For years after our divorce, I loathed him. I honestly didn’t care if he lived or died. There were days that I prayed for God to take him. Are you shocked? Don’t be. I know it sounds harsh, but I’m just being real. And honestly, I know I’m not alone. I share my story all over, and many women have acknowledged that they have felt the same way. We are human and emotions are powerful.
Despite my feelings, and despite our divorce, however, God continued to do a work in me. Just because we were divorced didn’t mean my relationship with him was over. We had children together and God uses relationships to teach us how to love. He uses hurts and offenses to teach us how to accept His grace.
Eventually, a funny thing happened. I graduated past the loathing stage to a place where I loved him “as a brother in the Lord”. In reality, I only tolerated him. When I saw him at family gatherings, I couldn’t wait until he was gone. It was an effort to be around him. In my opinion, he was still guilty, fallen.
I was better.
But that wasn’t love. It was judgment and self-righteous tolerance. Filthy rags.
That all changed a couple of years ago. I was waking up one morning and as I barely opened my eyes, the Lord gave me a glimpse of Bob. He was running down the hallway toward my bedroom. He was restored, renewed and full of joy. He was young and healthy. As he approached my doorway, he didn’t stop running. Instead, he threw his arms into the air and like a best friend exploding with joy to share some wonderful news, news that couldn’t be contained, he dived onto my bed as if it were a swimming pool.
He laid on his back, arms crossed over his chest with his eyes toward the ceiling. A smile bigger than Texas spread across his face. I never heard the news he wanted to share, but it didn’t matter.
He was different, restored, complete and whole.
How do I know it was the Lord? Because never in a million years could I conjure up such a thing. When God gives us glimpses of the future it equips us to transform our vision. We may not be able to explain how we know it was God. Others may think we are weird or somewhat crazy, but when God speaks, we just know.
The Bible says that His spirit testifies with our spirit. It’s an undeniable inner witness that we can not ignore.When God speaks, He doesn’t need a lot of time. His truth is sharp and precise, condensed and powerful.
Literally in about 5 seconds, He showed me a glimpse that remains today. It has completely changed the way I see my ex. I don’t see him addicted, wounded or disabled. I don’t see him as a victim of post traumatic stress disorder, having survived an accident that killed his son. An accident for which he was responsible. I don’t see him incapable or full of bitterness and sorrow.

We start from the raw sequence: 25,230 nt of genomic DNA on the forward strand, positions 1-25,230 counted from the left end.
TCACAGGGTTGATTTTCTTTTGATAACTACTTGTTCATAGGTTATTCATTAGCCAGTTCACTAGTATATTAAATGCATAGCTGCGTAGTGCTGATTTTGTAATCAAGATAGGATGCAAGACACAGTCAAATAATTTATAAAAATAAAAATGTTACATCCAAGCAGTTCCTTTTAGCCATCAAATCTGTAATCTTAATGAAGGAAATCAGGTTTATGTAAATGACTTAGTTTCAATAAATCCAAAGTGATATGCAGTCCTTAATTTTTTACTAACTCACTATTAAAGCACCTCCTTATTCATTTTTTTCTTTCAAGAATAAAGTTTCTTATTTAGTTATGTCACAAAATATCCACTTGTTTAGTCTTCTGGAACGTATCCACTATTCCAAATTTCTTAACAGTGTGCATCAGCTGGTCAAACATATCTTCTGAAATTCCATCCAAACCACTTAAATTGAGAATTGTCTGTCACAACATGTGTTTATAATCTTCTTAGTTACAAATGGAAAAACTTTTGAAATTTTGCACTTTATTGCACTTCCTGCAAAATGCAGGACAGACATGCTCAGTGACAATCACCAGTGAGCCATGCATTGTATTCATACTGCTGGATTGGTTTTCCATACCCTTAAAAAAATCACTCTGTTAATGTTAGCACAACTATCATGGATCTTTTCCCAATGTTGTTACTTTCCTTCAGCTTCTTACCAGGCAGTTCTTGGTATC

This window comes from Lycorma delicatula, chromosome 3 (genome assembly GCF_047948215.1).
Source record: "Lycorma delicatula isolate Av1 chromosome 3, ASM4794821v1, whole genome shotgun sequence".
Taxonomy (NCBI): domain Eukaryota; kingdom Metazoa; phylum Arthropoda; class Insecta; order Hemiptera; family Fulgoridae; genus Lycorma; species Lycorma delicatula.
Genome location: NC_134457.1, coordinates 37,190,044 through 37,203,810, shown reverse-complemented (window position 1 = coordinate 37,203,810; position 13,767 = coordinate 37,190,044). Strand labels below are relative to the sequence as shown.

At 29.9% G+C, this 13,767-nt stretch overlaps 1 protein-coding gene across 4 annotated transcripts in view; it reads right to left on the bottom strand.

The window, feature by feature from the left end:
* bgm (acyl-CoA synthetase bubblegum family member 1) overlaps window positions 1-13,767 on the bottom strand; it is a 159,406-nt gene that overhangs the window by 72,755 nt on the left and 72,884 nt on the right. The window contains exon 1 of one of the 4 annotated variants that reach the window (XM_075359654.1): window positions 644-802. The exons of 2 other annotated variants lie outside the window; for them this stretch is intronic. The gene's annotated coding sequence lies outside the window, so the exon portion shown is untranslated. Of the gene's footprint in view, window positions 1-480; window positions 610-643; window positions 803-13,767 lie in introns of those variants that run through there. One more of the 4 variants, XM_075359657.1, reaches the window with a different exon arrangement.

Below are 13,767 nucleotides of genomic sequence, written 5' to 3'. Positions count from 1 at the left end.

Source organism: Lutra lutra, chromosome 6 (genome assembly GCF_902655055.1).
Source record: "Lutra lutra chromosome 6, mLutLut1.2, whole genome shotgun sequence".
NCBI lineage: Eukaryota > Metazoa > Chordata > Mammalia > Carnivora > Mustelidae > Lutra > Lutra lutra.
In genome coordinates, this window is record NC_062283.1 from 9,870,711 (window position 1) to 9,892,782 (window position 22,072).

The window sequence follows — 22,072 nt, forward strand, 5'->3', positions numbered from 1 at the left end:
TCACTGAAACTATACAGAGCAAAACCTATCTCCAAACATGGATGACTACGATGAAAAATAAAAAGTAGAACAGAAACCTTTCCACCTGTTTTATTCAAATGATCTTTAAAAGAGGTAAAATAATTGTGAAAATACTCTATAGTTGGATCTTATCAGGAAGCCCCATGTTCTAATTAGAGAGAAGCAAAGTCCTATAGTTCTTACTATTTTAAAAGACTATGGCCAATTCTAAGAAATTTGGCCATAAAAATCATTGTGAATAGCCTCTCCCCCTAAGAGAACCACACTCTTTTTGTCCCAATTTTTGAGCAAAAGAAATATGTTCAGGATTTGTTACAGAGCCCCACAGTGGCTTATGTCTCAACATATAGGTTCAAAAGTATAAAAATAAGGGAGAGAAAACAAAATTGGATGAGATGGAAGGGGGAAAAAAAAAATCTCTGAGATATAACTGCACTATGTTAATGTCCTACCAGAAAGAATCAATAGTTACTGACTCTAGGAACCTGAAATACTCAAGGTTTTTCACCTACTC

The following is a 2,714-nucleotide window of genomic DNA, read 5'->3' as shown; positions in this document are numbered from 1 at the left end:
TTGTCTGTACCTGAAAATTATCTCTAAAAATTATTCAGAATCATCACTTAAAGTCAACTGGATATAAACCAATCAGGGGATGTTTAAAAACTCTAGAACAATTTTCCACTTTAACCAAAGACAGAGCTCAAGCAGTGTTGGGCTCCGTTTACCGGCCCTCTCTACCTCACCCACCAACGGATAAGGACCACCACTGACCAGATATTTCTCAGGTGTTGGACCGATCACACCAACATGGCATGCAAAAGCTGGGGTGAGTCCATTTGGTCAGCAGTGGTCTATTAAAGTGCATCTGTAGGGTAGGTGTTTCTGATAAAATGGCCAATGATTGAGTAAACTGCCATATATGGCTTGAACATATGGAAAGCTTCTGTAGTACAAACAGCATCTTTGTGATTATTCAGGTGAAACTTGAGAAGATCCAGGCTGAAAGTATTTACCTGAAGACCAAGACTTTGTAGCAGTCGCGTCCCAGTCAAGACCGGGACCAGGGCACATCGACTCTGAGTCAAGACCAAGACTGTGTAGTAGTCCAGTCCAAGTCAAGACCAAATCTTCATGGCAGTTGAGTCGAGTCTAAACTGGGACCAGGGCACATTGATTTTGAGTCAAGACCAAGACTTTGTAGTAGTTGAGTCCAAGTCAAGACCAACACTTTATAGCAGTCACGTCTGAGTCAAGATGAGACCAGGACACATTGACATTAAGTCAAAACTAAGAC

I see him transformed. I see him whole. I see him restored. I see him as God sees him on the other side. On the other side of our circumstances is victory. That’s what He has in store for all of us!
For the past couple of years, I’ve gone from tolerance to trust. Trusting that He who began a good work in Bob will complete it. I’ve also learned something about love. Love never fails. Love hopes. Love trusts. One version says that love always believes the best in others. That was a real eye-opener for me because I was flat out guilty. Guilty for believing the worst. And even worse than that, I taught others to believe the worst. You see, my children inherited my perception long ago. Children learn what they live. I taught them to judge. I taught them to condemn.
I shared this vision with my family at Christmas. Yes, I know it’s weird, but Bob comes to our home for the holidays. Celebrating holidays with John and my ex may seem strange and awkward, but it’s the place God has us, not just blended, but shaken and stirred. He uses adversity to refine us and the easiest place to find adversity is in relationships.
As I shared the vision of seeing Bob completely restored, I saw the concealed shock on the faces of my children. To hear their mother validate their father, to see their mother praise something she formerly despised, to witness her lift up their dad without evidence of any change to support praise was something only divine intervention could accomplish. And I know it touched a place deep inside of Bob. Validating him in the presence of those most precious to him deposited worth. And Worth is changing him. Over the last several months, I’ve seen belief rise up, and self-hatred leave. I’ve seen faith increase and fear leave. And I believe that I will see generations change. My children will see a miracle. Their shame will melt away and hope will prevail.
Today, I believe the best for Bob. And believing the best has manifested in the way I treat him. I no longer have to try to love him. I just do. Because it’s not my love that spills out to him. It’s God’s love. And God’s love is effortless.
Last week, three days before the accident, Bob did something he’s never done. For many years, he’s been desperate to see his children more, but his limited disability income and the lack of a vehicle gave him little opportunity. When Brittany and Garrett turned eighteen and standard visitations were no longer in effect, he had to rely on them to come see him. Misery and Self-Pity made him difficult company so holidays were about the only time they saw each other. Family holidays were not celebrations, they were obligations.